“The Outsider” – a reference to the mysterious character that entered Storybrooke via a hit-and-run with Hook – was a strong hour not just because of the individuals it centered on, but because of the subsequent emotions that were brought into play. While the show has done an admirable job of balancing a decidingly large cast, there are certain characters and relationships that I’ve missed focusing on – Belle and Rumpelstiltskin among them. For a couple seemingly hampered by the tug-of-war between good and evil, it looks like we’re finally getting to the point where Rumpelstiltskin is comfortable enough to believe in his own redemption and where Belle is comfortable enough to believe that he can change his ways, even when provoked otherwise. The small instances between the two (Belle calling Rumpelstiltskin for help when Hook attacked her, talking him down during Hook’s assault, being supportive of his quest to find Bae) were lovely moments that served to remind us that for all its fantasy, this show does its best work when it taps into the emotional core of its characters.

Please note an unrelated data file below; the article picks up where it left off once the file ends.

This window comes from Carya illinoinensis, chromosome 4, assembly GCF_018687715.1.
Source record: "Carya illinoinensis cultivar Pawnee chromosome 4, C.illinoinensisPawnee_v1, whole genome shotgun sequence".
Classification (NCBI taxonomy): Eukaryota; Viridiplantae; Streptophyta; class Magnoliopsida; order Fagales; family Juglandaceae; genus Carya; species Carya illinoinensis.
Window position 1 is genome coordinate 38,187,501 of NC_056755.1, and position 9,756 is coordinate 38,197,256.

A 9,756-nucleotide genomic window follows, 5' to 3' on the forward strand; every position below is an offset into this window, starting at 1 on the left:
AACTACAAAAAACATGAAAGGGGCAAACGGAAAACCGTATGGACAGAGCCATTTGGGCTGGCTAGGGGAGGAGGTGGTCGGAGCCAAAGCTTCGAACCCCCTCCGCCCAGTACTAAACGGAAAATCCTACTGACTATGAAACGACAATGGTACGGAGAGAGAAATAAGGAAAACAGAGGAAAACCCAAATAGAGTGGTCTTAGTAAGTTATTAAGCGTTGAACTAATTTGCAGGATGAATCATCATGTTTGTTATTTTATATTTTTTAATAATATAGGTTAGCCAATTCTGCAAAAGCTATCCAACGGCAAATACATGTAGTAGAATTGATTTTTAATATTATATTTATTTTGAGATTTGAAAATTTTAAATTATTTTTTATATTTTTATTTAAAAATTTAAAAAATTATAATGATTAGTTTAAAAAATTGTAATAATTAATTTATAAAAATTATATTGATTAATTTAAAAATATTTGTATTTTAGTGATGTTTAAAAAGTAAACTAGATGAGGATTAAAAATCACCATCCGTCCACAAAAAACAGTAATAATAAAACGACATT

One of the strongest aspects of this series is how the show writes and portrays its women. To that end, how awesome and resourceful was Belle in her pursuits, both in fairytale world and in Storybrooke? Looking up Hook’s knot and tracing it back to the boat was a wonderful way to explore the representation of a character who would be so curious about such things, and taking on a mission to kill beastly creatures was a perfect example of Belle’s headstrong sense of adventure. Once Upon A Time women: they get stuff done. And I’ve always been a fan of the way that Once mixes up its fairytale stories, so while I wouldn’t have necessarily teamed up Mulan with Belle, the pairing ended up totally working for me. Having Belle pursue the Yaoguai (also known as giant flaming beast, also know as Prince Philip, cursed by Maleficent so that he would stop looking for Aurora) was a nice segue into the beginning of Philip’s relationship with Mulan. Letting Mulan bond with Belle by opening up about her own growth to heroism was also a fun tie-in to the Disney lore that we’re so familiar with. To say I found myself very much enjoying the chemistry between de Ravin and Chung would be an understatement, and I hope that despite the fact that the two seem to be separated between worlds, they can find a way to reunite.